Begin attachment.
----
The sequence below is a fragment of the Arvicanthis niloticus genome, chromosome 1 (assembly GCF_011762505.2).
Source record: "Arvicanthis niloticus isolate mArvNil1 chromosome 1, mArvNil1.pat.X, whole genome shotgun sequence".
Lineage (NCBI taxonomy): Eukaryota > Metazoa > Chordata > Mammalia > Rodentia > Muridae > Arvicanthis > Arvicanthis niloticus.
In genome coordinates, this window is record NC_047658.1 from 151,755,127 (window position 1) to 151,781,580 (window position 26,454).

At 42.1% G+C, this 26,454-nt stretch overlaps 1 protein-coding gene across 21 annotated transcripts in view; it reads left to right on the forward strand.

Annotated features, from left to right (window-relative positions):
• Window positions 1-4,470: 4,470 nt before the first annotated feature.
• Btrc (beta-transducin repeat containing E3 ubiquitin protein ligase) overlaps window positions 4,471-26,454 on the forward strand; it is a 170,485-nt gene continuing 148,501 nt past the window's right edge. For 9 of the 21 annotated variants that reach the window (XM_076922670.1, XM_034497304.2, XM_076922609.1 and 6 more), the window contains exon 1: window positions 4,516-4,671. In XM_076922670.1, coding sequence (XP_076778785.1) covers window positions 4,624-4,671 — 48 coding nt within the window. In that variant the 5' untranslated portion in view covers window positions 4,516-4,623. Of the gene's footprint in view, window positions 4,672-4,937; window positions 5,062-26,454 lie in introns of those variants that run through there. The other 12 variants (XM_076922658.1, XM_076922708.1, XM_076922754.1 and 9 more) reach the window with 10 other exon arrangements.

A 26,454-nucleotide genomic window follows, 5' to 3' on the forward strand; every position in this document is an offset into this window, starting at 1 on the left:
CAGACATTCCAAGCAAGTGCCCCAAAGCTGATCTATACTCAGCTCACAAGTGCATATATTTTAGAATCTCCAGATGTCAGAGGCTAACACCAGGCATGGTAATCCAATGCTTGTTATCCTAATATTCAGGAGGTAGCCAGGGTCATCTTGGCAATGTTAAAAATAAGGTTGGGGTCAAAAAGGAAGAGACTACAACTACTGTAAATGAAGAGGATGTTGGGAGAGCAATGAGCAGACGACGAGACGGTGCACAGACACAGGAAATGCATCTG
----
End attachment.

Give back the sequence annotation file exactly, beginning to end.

The sequence below is a fragment of the Arvicanthis niloticus genome, chromosome 1 (assembly GCF_011762505.2).
Source record: "Arvicanthis niloticus isolate mArvNil1 chromosome 1, mArvNil1.pat.X, whole genome shotgun sequence".
Lineage (NCBI taxonomy): Eukaryota > Metazoa > Chordata > Mammalia > Rodentia > Muridae > Arvicanthis > Arvicanthis niloticus.
In genome coordinates, this window is record NC_047658.1 from 151,755,127 (window position 1) to 151,781,580 (window position 26,454).

At 42.1% G+C, this 26,454-nt stretch overlaps 1 protein-coding gene across 21 annotated transcripts in view; it reads left to right on the forward strand.

Annotated features, from left to right (window-relative positions):
• Window positions 1-4,470: 4,470 nt before the first annotated feature.
• Btrc (beta-transducin repeat containing E3 ubiquitin protein ligase) overlaps window positions 4,471-26,454 on the forward strand; it is a 170,485-nt gene continuing 148,501 nt past the window's right edge. For 9 of the 21 annotated variants that reach the window (XM_076922670.1, XM_034497304.2, XM_076922609.1 and 6 more), the window contains exon 1: window positions 4,516-4,671. In XM_076922670.1, coding sequence (XP_076778785.1) covers window positions 4,624-4,671 — 48 coding nt within the window. In that variant the 5' untranslated portion in view covers window positions 4,516-4,623. Of the gene's footprint in view, window positions 4,672-4,937; window positions 5,062-26,454 lie in introns of those variants that run through there. The other 12 variants (XM_076922658.1, XM_076922708.1, XM_076922754.1 and 9 more) reach the window with 10 other exon arrangements.

A 26,454-nucleotide genomic window follows, 5' to 3' on the forward strand; every position in this document is an offset into this window, starting at 1 on the left:
CAGACATTCCAAGCAAGTGCCCCAAAGCTGATCTATACTCAGCTCACAAGTGCATATATTTTAGAATCTCCAGATGTCAGAGGCTAACACCAGGCATGGTAATCCAATGCTTGTTATCCTAATATTCAGGAGGTAGCCAGGGTCATCTTGGCAATGTTAAAAATAAGGTTGGGGTCAAAAAGGAAGAGACTACAACTACTGTAAATGAAGAGGATGTTGGGAGAGCAATGAGCAGACGACGAGACGGTGCACAGACACAGGAAATGCATCTG